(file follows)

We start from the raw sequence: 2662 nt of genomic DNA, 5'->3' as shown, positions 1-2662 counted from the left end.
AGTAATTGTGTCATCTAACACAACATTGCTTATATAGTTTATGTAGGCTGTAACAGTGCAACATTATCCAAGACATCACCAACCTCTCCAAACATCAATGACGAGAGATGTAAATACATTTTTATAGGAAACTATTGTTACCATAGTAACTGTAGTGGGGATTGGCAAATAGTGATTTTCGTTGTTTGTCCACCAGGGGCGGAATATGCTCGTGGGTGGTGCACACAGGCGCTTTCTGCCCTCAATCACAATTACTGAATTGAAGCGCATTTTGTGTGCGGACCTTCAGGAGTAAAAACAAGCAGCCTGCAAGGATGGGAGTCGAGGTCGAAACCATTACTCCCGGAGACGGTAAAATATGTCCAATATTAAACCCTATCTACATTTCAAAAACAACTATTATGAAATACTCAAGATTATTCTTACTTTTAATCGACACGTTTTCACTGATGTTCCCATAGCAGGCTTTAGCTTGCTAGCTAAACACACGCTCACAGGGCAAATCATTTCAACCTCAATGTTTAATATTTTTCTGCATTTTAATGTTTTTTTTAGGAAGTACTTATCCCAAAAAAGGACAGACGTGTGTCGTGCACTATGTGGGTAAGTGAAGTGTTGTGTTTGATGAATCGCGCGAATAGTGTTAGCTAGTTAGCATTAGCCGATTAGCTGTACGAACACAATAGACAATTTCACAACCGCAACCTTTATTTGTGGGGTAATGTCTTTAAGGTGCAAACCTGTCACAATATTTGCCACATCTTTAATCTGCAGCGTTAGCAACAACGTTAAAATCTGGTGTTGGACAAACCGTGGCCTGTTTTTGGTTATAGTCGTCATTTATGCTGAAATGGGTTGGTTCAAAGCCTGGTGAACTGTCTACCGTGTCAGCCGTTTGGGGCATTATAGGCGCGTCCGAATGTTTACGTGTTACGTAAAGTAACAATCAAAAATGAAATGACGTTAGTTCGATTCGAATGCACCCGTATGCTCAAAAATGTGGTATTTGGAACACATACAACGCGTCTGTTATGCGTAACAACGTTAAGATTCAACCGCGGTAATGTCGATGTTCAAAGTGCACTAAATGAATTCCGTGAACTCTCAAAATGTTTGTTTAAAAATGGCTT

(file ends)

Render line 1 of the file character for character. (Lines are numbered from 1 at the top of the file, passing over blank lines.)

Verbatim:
We start from the raw sequence: 2662 nt of genomic DNA, 5'->3' as shown, positions 1-2662 counted from the left end.